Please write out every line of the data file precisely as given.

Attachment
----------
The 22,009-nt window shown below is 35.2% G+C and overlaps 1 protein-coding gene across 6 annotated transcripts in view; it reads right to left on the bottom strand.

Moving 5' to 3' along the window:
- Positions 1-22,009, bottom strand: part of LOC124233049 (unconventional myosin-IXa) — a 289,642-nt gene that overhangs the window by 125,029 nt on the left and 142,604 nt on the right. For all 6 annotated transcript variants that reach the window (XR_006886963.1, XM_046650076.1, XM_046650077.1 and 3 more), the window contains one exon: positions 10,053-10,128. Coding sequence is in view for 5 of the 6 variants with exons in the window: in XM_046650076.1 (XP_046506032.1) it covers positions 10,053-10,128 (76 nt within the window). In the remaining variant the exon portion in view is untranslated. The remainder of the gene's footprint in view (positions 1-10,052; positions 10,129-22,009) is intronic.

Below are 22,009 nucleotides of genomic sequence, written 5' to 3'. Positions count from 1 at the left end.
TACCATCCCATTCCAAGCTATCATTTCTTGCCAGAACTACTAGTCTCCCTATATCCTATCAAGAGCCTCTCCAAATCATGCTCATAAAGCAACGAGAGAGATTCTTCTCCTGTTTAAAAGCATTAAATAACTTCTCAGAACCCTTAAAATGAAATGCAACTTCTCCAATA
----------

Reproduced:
The 22,009-nt window shown below is 35.2% G+C and overlaps 1 protein-coding gene across 6 annotated transcripts in view; it reads right to left on the bottom strand.

Moving 5' to 3' along the window:
- Positions 1-22,009, bottom strand: part of LOC124233049 (unconventional myosin-IXa) — a 289,642-nt gene that overhangs the window by 125,029 nt on the left and 142,604 nt on the right. For all 6 annotated transcript variants that reach the window (XR_006886963.1, XM_046650076.1, XM_046650077.1 and 3 more), the window contains one exon: positions 10,053-10,128. Coding sequence is in view for 5 of the 6 variants with exons in the window: in XM_046650076.1 (XP_046506032.1) it covers positions 10,053-10,128 (76 nt within the window). In the remaining variant the exon portion in view is untranslated. The remainder of the gene's footprint in view (positions 1-10,052; positions 10,129-22,009) is intronic.

Below are 22,009 nucleotides of genomic sequence, written 5' to 3'. Positions count from 1 at the left end.
TACCATCCCATTCCAAGCTATCATTTCTTGCCAGAACTACTAGTCTCCCTATATCCTATCAAGAGCCTCTCCAAATCATGCTCATAAAGCAACGAGAGAGATTCTTCTCCTGTTTAAAAGCATTAAATAACTTCTCAGAACCCTTAAAATGAAATGCAACTTCTCCAATA